Don’t stay stuck!
If you get stuck in the middle of writing your screenplay, don’t give up and don’t be tempted by the lure of starting a different story. That one will also have a difficult middle. Instead, use the first two methods below to get into a constructive state of mind, and the third to solve your story problems.
Go back to the basics
Remember what you wanted this project to be, what would make it special for readers and the audience, what you would enjoy about writing it. It’s easy to lose sight of these when you’ve been writing for a while and encountering obstacles. Reconnecting with your initial drive will revive your enthusiasm for the project and give you new energy for solving the problems.
Feed your head
Take a short break and read or re-read works by the writers you admire most. Revive your love for the written word.
Write or rewrite an outline
If you didn’t write an outline because you wanted the freedom to write the story as it occurred to you, now may be the time to re-think that. Spontaneity may have taken you as far as it can, and now it’s time for a bit of left-brain analysis.
Start with the big picture: write one sentence about the beginning, two or three about the middle, and one about the end. Then expand those to a paragraph for the start and end and two to three about the middle. Develop the outline as far as you think will help you the most.
If you did write an outline, it’s possible that writing the story to its middle has revealed some flaws or weaknesses in the structure. Rather than fiddling with the existing outline, follow the same process described in the previous paragraph.
Don’t be bound by what you’ve already written, be led by what works best.
Overcome fear of failure
The thing that stops a lot of writers from finishing writing a book or screenplay is the fear of failure: what if nobody wants it? What if I get horrible feedback? What if I’ve done all that work for nothing?
My tip is: step back.
The scenario in which you imagine getting rejections from publishers or producers is only one part of the larger picture. The more we zoom in on that, the greater our fear. Here are some questions to help you step back and put it into the context of the greater picture:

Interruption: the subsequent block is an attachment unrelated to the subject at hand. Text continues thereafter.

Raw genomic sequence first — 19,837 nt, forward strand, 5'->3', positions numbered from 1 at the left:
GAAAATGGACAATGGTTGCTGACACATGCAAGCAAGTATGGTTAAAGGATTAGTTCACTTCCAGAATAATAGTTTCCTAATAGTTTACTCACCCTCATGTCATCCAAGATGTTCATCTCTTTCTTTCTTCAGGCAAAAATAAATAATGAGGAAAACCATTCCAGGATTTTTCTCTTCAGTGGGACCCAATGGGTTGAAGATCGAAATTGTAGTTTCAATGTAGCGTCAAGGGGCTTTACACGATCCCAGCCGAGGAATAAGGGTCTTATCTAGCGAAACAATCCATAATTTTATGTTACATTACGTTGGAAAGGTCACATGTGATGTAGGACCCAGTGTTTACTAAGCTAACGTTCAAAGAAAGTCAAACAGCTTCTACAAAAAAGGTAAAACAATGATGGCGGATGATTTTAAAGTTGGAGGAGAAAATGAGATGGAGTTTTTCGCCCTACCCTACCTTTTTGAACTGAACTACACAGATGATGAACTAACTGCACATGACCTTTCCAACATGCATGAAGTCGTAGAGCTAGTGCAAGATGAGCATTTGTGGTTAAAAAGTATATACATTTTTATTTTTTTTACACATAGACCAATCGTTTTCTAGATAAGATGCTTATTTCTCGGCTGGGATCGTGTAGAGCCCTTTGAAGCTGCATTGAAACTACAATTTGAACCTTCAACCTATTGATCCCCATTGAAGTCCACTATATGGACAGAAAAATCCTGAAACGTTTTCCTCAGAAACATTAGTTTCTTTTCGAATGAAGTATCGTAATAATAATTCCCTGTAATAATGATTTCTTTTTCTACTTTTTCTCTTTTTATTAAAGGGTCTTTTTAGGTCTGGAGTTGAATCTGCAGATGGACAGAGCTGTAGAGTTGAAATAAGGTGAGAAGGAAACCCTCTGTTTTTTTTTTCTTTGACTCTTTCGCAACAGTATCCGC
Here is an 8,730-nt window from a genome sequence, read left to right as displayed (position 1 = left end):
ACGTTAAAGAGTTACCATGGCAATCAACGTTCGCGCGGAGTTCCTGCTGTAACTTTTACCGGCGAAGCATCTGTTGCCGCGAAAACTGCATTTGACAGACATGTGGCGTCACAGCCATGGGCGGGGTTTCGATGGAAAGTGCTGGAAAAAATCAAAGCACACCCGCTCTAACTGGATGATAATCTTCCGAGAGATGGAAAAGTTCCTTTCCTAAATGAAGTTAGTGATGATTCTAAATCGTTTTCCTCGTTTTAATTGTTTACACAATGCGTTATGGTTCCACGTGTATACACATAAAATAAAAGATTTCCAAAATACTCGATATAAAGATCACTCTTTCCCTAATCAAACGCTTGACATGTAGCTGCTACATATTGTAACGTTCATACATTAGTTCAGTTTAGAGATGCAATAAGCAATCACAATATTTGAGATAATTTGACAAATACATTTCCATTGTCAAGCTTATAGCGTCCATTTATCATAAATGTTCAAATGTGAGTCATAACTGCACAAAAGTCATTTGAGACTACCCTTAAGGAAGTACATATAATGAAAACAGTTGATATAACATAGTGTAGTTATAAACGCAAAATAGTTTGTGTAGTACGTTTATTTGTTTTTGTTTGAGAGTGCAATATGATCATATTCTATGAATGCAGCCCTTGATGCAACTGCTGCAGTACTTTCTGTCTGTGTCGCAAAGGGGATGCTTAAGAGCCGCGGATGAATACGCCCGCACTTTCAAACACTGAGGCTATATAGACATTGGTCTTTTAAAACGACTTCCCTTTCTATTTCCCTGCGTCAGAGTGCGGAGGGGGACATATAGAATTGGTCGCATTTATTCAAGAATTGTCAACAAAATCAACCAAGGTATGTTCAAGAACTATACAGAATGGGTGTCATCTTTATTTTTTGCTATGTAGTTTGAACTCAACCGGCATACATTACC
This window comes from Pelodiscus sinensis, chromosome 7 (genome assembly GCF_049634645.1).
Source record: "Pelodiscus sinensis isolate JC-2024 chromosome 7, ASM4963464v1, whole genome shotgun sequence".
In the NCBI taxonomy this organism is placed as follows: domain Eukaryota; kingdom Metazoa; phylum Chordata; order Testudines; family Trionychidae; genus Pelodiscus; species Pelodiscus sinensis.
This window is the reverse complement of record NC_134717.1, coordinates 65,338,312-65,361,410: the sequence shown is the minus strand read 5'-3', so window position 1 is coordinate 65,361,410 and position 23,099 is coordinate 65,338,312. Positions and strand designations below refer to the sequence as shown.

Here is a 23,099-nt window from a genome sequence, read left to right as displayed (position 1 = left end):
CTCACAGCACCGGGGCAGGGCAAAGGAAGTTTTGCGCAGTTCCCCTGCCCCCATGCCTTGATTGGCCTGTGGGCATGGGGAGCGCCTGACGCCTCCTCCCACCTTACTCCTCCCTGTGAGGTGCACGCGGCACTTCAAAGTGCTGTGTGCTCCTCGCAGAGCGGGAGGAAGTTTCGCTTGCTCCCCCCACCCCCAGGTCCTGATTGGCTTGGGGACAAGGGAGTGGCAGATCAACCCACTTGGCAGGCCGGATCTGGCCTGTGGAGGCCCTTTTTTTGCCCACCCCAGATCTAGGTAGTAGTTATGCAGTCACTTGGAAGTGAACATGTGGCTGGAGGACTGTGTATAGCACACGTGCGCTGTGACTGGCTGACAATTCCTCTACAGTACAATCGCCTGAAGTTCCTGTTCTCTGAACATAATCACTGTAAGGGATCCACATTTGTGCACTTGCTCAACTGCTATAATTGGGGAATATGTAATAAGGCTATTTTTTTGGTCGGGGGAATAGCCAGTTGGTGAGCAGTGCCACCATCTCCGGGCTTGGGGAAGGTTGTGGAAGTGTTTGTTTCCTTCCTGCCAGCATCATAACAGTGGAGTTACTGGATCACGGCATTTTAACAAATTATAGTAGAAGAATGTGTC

How many rejections equal failure? One? Ten ? A hundred? Here, from BubbleCow, is a list of half a dozen writers and how often their work was rejected:
- Madeline L’Engle’s book, A Wrinkle in Time, was turned down 29 times before she found a publisher.
- S. Lewis received over 800 rejections before he sold a single piece of writing.
- Margaret Mitchell’s Gone With the Wind was rejected by 25 publishers.
- Zen and the Art of Motorcycle Maintenance was rejected 121 times.
- Jonathan Livingston Seagull was rejected 40 times.
- Louis L’Amour was rejected over 200 times before he sold any of his writing.
Set your number at the start: how many rejections will it take for you to give up on a particular manuscript? If you say 100, for instance, rejection number 20 will not bother you all that much.
What will you learn along the way? Selling your work is not the only positive outcome of writing it. What will you learn about the subject? About yourself? About writing? Stepping back means not focusing only on the sale.
What would you have done with that time if you hadn’t been writing? The fear of wasting time suggests that if you weren’t writing you’d be doing something more worthwhile. Would you? Or would you be watching or TV or surfing the web?
If you find that a fear of failure is threatening to derail your writing, step back!